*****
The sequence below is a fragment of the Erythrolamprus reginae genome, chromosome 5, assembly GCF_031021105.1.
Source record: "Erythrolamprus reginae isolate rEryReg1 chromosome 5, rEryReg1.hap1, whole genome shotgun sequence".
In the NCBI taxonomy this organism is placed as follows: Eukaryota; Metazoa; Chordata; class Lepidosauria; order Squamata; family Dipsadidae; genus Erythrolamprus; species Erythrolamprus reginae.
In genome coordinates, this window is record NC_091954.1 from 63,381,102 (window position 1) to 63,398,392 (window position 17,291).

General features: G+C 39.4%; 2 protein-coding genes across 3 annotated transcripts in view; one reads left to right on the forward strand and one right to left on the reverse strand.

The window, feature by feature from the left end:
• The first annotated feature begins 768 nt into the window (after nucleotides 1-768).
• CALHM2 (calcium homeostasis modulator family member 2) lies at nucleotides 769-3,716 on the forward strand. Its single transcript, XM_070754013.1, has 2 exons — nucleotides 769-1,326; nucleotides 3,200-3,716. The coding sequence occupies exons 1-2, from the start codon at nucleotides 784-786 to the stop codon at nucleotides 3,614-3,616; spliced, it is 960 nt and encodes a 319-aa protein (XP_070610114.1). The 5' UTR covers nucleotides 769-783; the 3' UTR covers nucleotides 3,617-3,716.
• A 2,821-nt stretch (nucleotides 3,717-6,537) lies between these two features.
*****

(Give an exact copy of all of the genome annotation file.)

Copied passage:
The sequence below is a fragment of the Erythrolamprus reginae genome, chromosome 5, assembly GCF_031021105.1.
Source record: "Erythrolamprus reginae isolate rEryReg1 chromosome 5, rEryReg1.hap1, whole genome shotgun sequence".
In the NCBI taxonomy this organism is placed as follows: Eukaryota; Metazoa; Chordata; class Lepidosauria; order Squamata; family Dipsadidae; genus Erythrolamprus; species Erythrolamprus reginae.
In genome coordinates, this window is record NC_091954.1 from 63,381,102 (window position 1) to 63,398,392 (window position 17,291).

General features: G+C 39.4%; 2 protein-coding genes across 3 annotated transcripts in view; one reads left to right on the forward strand and one right to left on the reverse strand.

The window, feature by feature from the left end:
• The first annotated feature begins 768 nt into the window (after nucleotides 1-768).
• CALHM2 (calcium homeostasis modulator family member 2) lies at nucleotides 769-3,716 on the forward strand. Its single transcript, XM_070754013.1, has 2 exons — nucleotides 769-1,326; nucleotides 3,200-3,716. The coding sequence occupies exons 1-2, from the start codon at nucleotides 784-786 to the stop codon at nucleotides 3,614-3,616; spliced, it is 960 nt and encodes a 319-aa protein (XP_070610114.1). The 5' UTR covers nucleotides 769-783; the 3' UTR covers nucleotides 3,617-3,716.
• A 2,821-nt stretch (nucleotides 3,717-6,537) lies between these two features.